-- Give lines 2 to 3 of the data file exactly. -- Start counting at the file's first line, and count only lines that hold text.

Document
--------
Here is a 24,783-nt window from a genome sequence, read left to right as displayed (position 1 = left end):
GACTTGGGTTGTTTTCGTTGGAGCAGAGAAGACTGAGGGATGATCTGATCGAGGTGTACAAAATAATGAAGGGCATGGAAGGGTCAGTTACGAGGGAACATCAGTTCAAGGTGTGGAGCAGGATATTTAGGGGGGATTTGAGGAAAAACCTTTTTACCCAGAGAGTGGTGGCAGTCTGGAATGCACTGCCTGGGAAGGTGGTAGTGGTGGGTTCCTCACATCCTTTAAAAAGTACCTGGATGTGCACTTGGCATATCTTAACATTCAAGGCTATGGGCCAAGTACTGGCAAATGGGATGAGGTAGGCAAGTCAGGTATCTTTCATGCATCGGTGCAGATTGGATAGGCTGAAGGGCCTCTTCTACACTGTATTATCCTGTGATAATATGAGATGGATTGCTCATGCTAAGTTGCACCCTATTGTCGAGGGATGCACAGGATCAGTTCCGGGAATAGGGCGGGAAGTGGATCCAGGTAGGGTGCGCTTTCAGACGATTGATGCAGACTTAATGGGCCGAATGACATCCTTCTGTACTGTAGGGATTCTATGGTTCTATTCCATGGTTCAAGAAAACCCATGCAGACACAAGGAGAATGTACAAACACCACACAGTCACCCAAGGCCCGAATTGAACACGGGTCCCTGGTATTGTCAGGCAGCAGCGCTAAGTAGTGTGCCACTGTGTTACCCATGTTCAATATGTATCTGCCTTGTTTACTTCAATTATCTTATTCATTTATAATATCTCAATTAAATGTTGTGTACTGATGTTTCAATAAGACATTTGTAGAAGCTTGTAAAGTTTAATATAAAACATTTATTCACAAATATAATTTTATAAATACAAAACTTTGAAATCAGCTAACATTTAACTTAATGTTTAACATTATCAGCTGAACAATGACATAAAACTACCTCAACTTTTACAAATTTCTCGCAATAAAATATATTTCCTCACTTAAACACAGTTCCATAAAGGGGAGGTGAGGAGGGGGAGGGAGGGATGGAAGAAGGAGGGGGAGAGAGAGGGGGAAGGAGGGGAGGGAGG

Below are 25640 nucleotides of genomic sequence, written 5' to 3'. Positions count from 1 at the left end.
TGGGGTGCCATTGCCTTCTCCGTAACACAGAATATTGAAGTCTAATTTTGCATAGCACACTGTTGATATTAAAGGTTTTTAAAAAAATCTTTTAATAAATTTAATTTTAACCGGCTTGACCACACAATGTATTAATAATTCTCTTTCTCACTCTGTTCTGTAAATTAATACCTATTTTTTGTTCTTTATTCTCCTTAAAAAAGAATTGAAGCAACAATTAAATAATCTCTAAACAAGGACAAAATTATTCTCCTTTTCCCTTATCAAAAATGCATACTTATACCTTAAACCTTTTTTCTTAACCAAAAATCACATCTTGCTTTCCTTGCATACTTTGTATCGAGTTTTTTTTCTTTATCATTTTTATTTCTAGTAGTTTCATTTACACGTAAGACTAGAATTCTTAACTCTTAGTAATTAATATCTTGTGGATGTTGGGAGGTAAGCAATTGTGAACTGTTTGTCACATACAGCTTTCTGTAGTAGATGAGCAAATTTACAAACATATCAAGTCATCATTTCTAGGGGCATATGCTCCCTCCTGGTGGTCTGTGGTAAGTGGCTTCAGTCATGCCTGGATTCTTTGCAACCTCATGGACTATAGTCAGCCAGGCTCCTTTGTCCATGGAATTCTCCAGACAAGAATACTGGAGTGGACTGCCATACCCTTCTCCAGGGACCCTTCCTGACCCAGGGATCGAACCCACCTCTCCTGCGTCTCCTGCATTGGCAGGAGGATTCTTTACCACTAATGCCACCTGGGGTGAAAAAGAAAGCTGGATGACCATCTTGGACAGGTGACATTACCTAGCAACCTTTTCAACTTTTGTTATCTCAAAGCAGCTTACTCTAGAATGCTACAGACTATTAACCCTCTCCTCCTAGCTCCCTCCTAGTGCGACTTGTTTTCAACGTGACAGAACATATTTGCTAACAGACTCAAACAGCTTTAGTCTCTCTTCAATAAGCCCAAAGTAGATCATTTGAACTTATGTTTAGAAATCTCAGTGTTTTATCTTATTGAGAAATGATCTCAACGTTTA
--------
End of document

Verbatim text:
GACTTGGGTTGTTTTCGTTGGAGCAGAGAAGACTGAGGGATGATCTGATCGAGGTGTACAAAATAATGAAGGGCATGGAAGGGTCAGTTACGAGGGAACATCAGTTCAAGGTGTGGAGCAGGATATTTAGGGGGGATTTGAGGAAAAACCTTTTTACCCAGAGAGTGGTGGCAGTCTGGAATGCACTGCCTGGGAAGGTGGTAGTGGTGGGTTCCTCACATCCTTTAAAAAGTACCTGGATGTGCACTTGGCATATCTTAACATTCAAGGCTATGGGCCAAGTACTGGCAAATGGGATGAGGTAGGCAAGTCAGGTATCTTTCATGCATCGGTGCAGATTGGATAGGCTGAAGGGCCTCTTCTACACTGTATTATCCTGTGATAATATGAGATGGATTGCTCATGCTAAGTTGCACCCTATTGTCGAGGGATGCACAGGATCAGTTCCGGGAATAGGGCGGGAAGTGGATCCAGGTAGGGTGCGCTTTCAGACGATTGATGCAGACTTAATGGGCCGAATGACATCCTTCTGTACTGTAGGGATTCTATGGTTCTATTCCATGGTTCAAGAAAACCCATGCAGACACAAGGAGAATGTACAAACACCACACAGTCACCCAAGGCCCGAATTGAACACGGGTCCCTGGTATTGTCAGGCAGCAGCGCTAAGTAGTGTGCCACTGTGTTACCCATGTTCAATATGTATCTGCCTTGTTTACTTCAATTATCTTATTCATTTATAATATCTCAATTAAATGTTGTGTACTGATGTTTCAATAAGACATTTGTAGAAGCTTGTAAAGTTTAATATAAAACATTTATTCACAAATATAATTTTATAAATACAAAACTTTGAAATCAGCTAACATTTAACTTAATGTTTAACATTATCAGCTGAACAATGACATAAAACTACCTCAACTTTTACAAATTTCTCGCAATAAAATATATTTCCTCACTTAAACACAGTTCCATAAAGGGGAGGTGAGGAGGGGGAGGGAGGGATGGAAGAAGGAGGGGGAGAGAGAGGGGGAAGGAGGGGAGGGAGG

Below are 25640 nucleotides of genomic sequence, written 5' to 3'. Positions count from 1 at the left end.